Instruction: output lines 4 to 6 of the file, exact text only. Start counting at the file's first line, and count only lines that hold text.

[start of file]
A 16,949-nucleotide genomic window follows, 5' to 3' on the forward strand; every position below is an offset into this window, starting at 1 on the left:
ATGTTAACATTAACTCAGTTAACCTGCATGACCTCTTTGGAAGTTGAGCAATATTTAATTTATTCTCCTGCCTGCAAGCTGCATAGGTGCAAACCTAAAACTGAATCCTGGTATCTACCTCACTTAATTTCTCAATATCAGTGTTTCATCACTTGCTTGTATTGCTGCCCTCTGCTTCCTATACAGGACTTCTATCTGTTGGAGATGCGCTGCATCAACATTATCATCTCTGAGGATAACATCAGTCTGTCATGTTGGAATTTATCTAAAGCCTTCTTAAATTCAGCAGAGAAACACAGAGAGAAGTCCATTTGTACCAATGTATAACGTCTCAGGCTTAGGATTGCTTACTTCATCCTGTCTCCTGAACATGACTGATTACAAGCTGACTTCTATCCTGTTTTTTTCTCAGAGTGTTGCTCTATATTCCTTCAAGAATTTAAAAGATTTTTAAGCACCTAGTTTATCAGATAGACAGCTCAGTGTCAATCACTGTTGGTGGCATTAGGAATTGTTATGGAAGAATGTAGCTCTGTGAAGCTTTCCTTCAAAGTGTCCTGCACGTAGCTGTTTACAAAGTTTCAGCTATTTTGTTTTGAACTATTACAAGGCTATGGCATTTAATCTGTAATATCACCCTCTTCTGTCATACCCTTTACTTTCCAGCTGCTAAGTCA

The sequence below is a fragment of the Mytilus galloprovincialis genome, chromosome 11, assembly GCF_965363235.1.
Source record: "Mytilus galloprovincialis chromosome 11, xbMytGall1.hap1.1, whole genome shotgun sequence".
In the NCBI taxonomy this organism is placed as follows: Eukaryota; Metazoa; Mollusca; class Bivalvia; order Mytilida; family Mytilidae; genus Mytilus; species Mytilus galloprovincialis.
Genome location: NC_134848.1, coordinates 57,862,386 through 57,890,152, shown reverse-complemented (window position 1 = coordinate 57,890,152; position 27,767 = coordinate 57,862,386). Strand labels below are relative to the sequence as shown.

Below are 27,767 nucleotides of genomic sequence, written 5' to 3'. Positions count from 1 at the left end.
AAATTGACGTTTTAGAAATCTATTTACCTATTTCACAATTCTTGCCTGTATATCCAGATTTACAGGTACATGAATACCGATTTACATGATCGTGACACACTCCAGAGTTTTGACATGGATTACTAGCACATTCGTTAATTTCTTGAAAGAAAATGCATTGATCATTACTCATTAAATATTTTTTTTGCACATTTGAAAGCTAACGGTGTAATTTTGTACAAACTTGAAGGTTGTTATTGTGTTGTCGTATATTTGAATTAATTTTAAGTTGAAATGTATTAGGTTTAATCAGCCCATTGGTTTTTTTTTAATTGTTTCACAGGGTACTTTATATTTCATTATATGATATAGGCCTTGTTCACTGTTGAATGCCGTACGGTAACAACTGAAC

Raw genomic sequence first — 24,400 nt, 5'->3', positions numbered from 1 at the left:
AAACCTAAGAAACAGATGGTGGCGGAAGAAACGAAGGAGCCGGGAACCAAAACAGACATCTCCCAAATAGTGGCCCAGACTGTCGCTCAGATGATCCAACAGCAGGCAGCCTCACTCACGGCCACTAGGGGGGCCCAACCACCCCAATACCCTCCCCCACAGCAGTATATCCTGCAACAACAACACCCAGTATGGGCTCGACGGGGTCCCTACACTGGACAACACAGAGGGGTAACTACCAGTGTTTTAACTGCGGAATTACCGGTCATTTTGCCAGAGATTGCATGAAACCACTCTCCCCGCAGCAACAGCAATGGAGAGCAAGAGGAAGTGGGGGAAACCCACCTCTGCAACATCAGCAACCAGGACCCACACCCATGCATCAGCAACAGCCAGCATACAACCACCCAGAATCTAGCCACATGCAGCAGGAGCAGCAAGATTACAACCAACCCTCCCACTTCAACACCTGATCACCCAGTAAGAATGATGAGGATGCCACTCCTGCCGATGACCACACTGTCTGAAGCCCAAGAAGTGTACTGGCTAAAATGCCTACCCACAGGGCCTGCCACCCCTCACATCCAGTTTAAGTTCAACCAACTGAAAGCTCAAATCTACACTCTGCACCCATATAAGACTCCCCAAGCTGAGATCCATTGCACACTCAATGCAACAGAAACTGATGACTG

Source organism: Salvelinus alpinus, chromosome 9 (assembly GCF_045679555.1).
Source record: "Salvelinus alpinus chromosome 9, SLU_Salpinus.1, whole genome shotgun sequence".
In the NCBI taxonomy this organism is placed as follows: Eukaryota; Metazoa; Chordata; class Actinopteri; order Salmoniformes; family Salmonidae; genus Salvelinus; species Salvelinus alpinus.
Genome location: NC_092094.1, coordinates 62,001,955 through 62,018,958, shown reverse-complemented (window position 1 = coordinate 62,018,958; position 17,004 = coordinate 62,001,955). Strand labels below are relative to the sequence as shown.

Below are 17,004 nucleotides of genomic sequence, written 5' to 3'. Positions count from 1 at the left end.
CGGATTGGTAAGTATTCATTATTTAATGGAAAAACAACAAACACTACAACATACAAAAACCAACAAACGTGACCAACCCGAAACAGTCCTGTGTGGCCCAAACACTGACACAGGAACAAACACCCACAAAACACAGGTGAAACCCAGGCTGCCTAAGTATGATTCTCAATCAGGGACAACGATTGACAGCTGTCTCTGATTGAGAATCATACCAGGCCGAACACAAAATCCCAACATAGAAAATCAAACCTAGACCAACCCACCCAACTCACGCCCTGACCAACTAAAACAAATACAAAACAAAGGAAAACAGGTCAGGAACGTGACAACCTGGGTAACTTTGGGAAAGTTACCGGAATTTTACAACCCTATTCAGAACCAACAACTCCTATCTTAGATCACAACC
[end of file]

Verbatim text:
Source record: "Mytilus galloprovincialis chromosome 11, xbMytGall1.hap1.1, whole genome shotgun sequence".
In the NCBI taxonomy this organism is placed as follows: Eukaryota; Metazoa; Mollusca; class Bivalvia; order Mytilida; family Mytilidae; genus Mytilus; species Mytilus galloprovincialis.
Genome location: NC_134848.1, coordinates 57,862,386 through 57,890,152, shown reverse-complemented (window position 1 = coordinate 57,890,152; position 27,767 = coordinate 57,862,386). Strand labels below are relative to the sequence as shown.